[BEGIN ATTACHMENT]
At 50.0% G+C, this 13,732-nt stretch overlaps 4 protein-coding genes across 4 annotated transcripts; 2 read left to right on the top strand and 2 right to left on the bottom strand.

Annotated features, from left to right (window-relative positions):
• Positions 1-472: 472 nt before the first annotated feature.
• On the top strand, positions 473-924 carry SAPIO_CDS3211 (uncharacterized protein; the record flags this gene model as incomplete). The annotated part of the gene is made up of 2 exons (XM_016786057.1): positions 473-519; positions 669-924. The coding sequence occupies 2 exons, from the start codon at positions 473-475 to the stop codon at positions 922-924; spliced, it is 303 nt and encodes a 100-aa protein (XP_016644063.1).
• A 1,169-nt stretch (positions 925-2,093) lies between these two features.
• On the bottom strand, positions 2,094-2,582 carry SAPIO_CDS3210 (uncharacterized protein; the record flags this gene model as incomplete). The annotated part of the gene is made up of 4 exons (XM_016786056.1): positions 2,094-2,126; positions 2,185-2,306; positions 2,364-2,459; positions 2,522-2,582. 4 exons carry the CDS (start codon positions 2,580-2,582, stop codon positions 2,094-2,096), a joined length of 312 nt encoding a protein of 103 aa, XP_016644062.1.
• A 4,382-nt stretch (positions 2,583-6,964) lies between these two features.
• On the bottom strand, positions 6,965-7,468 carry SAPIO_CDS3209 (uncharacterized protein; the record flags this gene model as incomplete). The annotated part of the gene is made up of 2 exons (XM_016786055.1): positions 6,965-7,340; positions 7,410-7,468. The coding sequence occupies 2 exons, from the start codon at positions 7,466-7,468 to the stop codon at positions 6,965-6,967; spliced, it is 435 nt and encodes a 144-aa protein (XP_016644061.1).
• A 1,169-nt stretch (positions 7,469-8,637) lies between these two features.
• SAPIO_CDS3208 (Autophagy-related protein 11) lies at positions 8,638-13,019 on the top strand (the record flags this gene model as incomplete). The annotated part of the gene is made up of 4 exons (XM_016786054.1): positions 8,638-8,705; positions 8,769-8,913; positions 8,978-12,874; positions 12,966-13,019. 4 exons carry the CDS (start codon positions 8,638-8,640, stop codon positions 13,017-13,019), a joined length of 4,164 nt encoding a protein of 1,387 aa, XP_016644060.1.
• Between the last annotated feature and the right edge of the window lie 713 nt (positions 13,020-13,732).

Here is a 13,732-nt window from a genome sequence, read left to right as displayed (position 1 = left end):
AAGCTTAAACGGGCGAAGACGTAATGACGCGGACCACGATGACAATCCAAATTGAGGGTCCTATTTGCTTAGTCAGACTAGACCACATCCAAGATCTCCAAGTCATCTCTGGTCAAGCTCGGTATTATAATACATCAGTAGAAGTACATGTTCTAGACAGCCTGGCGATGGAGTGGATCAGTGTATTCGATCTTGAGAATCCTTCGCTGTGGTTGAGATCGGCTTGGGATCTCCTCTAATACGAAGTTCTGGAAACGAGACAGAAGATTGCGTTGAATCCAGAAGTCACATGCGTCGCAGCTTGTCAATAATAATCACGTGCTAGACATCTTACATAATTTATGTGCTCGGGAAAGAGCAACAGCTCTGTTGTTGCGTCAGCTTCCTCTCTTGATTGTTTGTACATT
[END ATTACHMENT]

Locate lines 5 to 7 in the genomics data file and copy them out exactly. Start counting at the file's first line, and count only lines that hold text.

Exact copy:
• A 1,169-nt stretch (positions 925-2,093) lies between these two features.
• On the bottom strand, positions 2,094-2,582 carry SAPIO_CDS3210 (uncharacterized protein; the record flags this gene model as incomplete). The annotated part of the gene is made up of 4 exons (XM_016786056.1): positions 2,094-2,126; positions 2,185-2,306; positions 2,364-2,459; positions 2,522-2,582. 4 exons carry the CDS (start codon positions 2,580-2,582, stop codon positions 2,094-2,096), a joined length of 312 nt encoding a protein of 103 aa, XP_016644062.1.
• A 4,382-nt stretch (positions 2,583-6,964) lies between these two features.